“No one swims, Mom!” she’d protested. “I don’t even like water!”
“Swimming used to be very popular,” her Mom insisted. “Remember Grandma’s stories? You never know when a skill like that might come in handy.”
Her mother was right again, damn it. She hated when that happened. She’d tried swimming for a while after the ship had disappeared, but she couldn’t continue for long. Her arms weren’t used to it. I have wimpy arms, crying out at me with every stroke! She blamed her Mom for that, too.
“Men are the ones who do the heavy labor, Bia,” her Mom’s voice echoed through her mind with such clarity that she almost expected to see her mother floating nearby. “Women take care of the softer, finer things.”
So she’d grown up shirking physical exercise as something for men. With four bothers and a father, she hadn’t needed to do it, and after she’d grown, she’d had boyfriends and friends to take care of those things requiring physical endurance.
I fell into a stereotype! My God! I hate stereotypes! Too lazy to live by my own principles! Maybe I deserve to drown out here.
A white glow floated across the water to the east, drawing her eyes to it. It seemed to float along across the water. She watched it approaching until a face appeared, and then a long white gown. Were those actually wings she was seeing? She hated clichés even more than stereotypes. The angel-like creature stopped above her and looked down, smiling.
“Hello, Bia,” he said in a soft, tenor voice.
“What are you, some kind of angel?”
He laughed. “Something like that, I suppose. I’m whatever you want me to be. I appear differently to each person who meets me.”
“What are you doing here? I don’t exactly have time for light conversation.”
He laughed again. “Keeping your sense of humor, even at a time like this. That’s a good sign.”
She frowned. “Look, either help me or go away.”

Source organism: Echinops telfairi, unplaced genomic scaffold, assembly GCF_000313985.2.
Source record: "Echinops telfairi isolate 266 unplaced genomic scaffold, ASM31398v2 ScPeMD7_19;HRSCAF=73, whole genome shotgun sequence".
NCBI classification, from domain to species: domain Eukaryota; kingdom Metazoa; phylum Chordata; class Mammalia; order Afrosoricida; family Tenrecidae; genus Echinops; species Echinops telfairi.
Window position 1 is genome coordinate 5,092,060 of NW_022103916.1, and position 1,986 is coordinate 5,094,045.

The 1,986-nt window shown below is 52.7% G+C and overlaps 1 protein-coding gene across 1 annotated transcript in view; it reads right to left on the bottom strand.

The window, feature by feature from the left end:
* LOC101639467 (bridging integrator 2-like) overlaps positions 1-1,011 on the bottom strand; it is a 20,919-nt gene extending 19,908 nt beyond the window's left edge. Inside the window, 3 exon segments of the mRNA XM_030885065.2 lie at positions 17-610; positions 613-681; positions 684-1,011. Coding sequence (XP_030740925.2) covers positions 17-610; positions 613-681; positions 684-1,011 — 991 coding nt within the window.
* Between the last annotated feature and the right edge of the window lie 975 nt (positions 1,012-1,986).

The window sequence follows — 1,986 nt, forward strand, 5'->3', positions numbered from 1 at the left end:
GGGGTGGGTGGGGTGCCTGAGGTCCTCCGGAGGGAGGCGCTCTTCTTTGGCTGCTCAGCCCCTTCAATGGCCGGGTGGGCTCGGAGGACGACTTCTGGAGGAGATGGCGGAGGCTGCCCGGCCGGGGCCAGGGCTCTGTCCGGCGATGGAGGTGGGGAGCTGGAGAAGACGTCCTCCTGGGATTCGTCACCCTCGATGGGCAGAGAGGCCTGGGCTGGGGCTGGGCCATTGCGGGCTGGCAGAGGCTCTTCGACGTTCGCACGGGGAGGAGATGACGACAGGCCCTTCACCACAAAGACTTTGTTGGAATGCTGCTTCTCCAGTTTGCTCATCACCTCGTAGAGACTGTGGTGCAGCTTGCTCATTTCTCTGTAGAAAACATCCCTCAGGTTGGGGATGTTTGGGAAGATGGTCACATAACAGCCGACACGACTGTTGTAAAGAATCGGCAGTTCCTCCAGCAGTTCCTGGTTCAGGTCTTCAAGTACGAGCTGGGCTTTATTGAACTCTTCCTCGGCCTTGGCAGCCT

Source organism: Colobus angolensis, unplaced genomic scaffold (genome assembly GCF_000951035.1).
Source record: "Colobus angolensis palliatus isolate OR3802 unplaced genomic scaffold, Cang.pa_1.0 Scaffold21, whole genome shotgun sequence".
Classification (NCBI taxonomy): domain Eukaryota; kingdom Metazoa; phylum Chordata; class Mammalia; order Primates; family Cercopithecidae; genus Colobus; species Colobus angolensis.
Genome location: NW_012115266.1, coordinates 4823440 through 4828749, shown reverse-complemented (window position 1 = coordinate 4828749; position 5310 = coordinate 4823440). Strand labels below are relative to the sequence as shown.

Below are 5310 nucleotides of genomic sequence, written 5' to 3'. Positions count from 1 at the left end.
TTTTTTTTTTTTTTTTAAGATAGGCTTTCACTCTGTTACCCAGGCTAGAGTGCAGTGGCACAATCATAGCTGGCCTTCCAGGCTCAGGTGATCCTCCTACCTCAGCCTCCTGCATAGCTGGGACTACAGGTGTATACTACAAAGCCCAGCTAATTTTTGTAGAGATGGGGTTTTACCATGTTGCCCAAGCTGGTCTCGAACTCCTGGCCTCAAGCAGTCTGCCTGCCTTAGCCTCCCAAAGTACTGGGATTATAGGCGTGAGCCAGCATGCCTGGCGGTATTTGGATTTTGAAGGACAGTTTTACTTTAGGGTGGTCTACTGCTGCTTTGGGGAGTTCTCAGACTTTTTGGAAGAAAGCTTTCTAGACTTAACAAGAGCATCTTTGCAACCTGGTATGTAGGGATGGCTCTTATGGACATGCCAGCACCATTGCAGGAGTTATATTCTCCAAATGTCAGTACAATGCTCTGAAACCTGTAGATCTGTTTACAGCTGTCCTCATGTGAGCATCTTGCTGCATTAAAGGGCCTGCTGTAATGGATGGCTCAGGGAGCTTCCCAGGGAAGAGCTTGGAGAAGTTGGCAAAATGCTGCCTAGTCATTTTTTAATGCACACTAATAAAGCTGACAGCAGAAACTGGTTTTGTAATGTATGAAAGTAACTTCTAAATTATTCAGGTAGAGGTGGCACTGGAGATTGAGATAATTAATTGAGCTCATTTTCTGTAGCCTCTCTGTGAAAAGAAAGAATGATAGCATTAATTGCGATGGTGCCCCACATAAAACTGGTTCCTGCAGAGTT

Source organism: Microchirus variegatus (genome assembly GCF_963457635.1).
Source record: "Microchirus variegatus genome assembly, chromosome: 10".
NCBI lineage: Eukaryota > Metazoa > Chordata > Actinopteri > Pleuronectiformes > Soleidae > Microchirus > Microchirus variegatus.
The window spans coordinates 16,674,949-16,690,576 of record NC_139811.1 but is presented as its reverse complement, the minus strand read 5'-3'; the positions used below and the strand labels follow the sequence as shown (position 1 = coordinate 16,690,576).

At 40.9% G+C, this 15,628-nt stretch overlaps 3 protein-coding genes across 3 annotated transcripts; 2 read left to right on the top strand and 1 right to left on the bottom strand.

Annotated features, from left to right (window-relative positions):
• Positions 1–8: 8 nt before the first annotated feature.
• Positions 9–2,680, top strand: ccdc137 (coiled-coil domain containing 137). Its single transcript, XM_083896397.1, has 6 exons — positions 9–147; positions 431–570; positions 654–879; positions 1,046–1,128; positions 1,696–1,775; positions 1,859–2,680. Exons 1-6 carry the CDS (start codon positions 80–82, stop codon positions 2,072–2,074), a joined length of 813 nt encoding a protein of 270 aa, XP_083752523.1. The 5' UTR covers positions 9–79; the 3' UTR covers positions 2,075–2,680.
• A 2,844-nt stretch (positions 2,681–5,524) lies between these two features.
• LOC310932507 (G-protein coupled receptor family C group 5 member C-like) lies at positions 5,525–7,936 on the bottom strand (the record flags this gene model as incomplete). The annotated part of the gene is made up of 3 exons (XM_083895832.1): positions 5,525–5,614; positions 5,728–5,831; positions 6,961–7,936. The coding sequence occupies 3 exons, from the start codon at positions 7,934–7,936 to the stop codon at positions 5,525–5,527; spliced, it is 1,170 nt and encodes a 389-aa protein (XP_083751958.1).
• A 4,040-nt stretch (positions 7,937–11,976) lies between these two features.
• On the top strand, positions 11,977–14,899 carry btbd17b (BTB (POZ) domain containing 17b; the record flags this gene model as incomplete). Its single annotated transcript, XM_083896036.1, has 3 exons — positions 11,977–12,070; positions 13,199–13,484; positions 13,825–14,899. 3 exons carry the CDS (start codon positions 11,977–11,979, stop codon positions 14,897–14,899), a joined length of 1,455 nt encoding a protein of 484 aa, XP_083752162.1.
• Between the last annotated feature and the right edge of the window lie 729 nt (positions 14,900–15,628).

“What if I told you your swimming is a waste of time?” he said. “The shore’s too far away. You’ll never make it. Not in the shape you’re in.”
She cursed to herself and sneered. “Is that why you came here? To tell me something I’d already guessed?” She started swimming again, hoping to get away from him, but he floated along above her, never losing the position he’d held when he first arrived.
“That’s it. Wear yourself out. It will make it easier when you go down,” he said.
“Look, I thought angels were supposed to help humans, but you’re not helping at all,” she said between breaths as she swam. “So shut up.”
The angel chuckled and shrugged. “I’m not that kind of angel.”
“What are you then? A bad angel?”
“Perhaps to some.”
She ignored him and kept swimming. “Fine. Enjoy your last moments, Bia.” He watched her a moment, then disappeared into the blackness as if he’d never been there.
Her arms were already tired. Maybe he was right, she couldn’t even see the shore from here. “Jax, you idiot! Why do I always choose the losers?”
She realized she might die out here, but if she was going to go, it was going to be her way. I will not just lie her and drown, damn it! The thought made her swim harder, stroke after stroke, doing her best to ignore the emptiness of the horizon in front of her.
After she’d struggled on for what seemed like an hour, another white glow appeared on the horizon, moving toward her. Not another angel. God’s mocking me, just like those religious fanatics at university did. Okay, so I have no faith in fairy tales. It’s my right. Freedom of choice and all that.
The white glow moved faster than the bad angel had. Within moments, it was upon her. A shuttle craft? She blinked. Her eyes weren’t lying. She stopped swimming and began waving frantically. “Over here! Please God, let them see me!”
God? Why am I calling him? Stupid expression! Another thing she’d gotten from her mother.
She spun in the water as she continued to wave. I don’t think they saw me. But then the shuttle turned, moving back toward her. She saw the pilot’s eyes as he leaned toward the window and peered down at her with surprise. Yes! He saw me!
The shuttle turned again and hovered over her. She saw the door slide open and the ladder drop. Even angels can be wrong? She laughed. I can’t wait to tell my mother.